College Success Tips

  • The cardinal rule of college success is, without a doubt: GO TO CLASS! This means that you go to class when it is raining, when you got in late the night before, when the material being taught is boring or already familiar to you, or when you feel just a little “under the weather.”  You need to hear what is being said in class and you need the professor to see you attending and participating actively in the course.
  • Talk to the professor about the difficulty you are having.
    There are many good reasons why a student who is struggling in a class should talk to the instructor. These include obtaining some supplementary instruction, some pointers about how best to study, some feedback about where you seem to be going wrong on tests and papers, and some perspective on why students typically struggle in the class and what is helpful to turn the situation around. Further, it gives you an opportunity to impress on the professor how much effort you are expending and how much you want to improve.
  • Seek help – from a tutor in the learning center, a study group, a friend who did well in the course last year
    Everyone needs help at some point. Even the best students may need help. The resources are there, so use them!  Perhaps take the course with a friend who is very strong in the field.

Adapted from Success Tips from the University of Maryland Baltimore County

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More College Success Tips

  • Be a robo-notetaker. In many intro courses, the professor’s lectures form the major part of the material tested on the midterm and final. So you should be writing down everything the professor says in the lecture. Don’t worry too much about the structure, and forget about special “note-taking systems” (Cornell Note-Taking System, Mind Mapping, or the “five R’s of good note taking”). Just get it all down—you can always fix it up later.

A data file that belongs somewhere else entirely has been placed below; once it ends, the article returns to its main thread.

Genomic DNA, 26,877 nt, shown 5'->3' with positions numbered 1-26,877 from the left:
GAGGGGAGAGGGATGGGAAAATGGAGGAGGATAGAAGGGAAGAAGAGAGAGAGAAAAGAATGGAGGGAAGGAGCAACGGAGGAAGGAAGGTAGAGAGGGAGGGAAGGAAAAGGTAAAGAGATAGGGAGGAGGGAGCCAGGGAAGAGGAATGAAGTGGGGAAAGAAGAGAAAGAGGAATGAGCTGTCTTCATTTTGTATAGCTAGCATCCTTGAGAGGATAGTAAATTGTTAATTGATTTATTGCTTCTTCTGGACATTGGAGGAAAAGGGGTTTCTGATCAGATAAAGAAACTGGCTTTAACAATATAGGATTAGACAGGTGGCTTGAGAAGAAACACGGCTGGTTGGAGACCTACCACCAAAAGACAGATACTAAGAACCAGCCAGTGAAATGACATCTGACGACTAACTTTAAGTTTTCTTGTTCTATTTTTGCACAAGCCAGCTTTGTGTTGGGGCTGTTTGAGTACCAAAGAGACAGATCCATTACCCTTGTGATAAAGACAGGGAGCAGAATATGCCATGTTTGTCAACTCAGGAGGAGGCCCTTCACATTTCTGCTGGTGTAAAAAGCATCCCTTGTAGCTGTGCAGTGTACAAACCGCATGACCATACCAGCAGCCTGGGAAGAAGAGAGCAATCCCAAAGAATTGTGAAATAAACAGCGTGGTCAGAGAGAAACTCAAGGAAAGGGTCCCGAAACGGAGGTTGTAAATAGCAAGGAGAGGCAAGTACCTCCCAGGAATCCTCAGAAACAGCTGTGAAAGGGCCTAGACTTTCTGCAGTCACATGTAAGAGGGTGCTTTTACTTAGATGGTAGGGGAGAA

• Double up on tests. Before each test, take a practice test you make up, with questions similar to the ones you expect on the real test. Write it out under test conditions (no notes, limited time). Use handouts, study guides, homework and labs, old exams, and hints from the prof or TA to construct the test. If you get to a test and the questions look surprising to you, you haven’t really prepared properly.
  • Join a community. Many students, especially in the sciences, improve their grades with “study buddies” or study groups—especially when their cohorts are smarter than they. Try to meet at least once a week—especially in courses in which there are weekly problem sets or quizzes. Students can improve their grades one level (or more) when they commit to working in an organized way with other students.
  • Make sure you get at least one A each semester. Getting even a single A will change how you think about yourself—and your prospects for future semesters. If you’re at all close, in even one course, work really hard to do it. It’ll change things forever.

For more tips like these, see the USA Today article, 15 Secrets of Getting Good Grades in College.

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Need help with classwork?

TRIO is a Federal program to help low-income, first-generation students and students with disabilities in college!  TRIO on-campus services include, but aren’t limited to: one-on-one academic, financial aid, career, and personal advising; peer coaching. leadership and professional development opportunities, and opportunities to engage in research and develop academic networks.For more information on TRIO visit here.  In CT, there are 16 on-campus TRIO programs including:

Central Connecticut State University

CONNTAC, INC (at 10 Connecticut Community Colleges)

Fairfield University

Norwalk Community College

Sacred Heart University

University of Bridgeport

University of Connecticut

Wesleyan University

Western Connecticut State University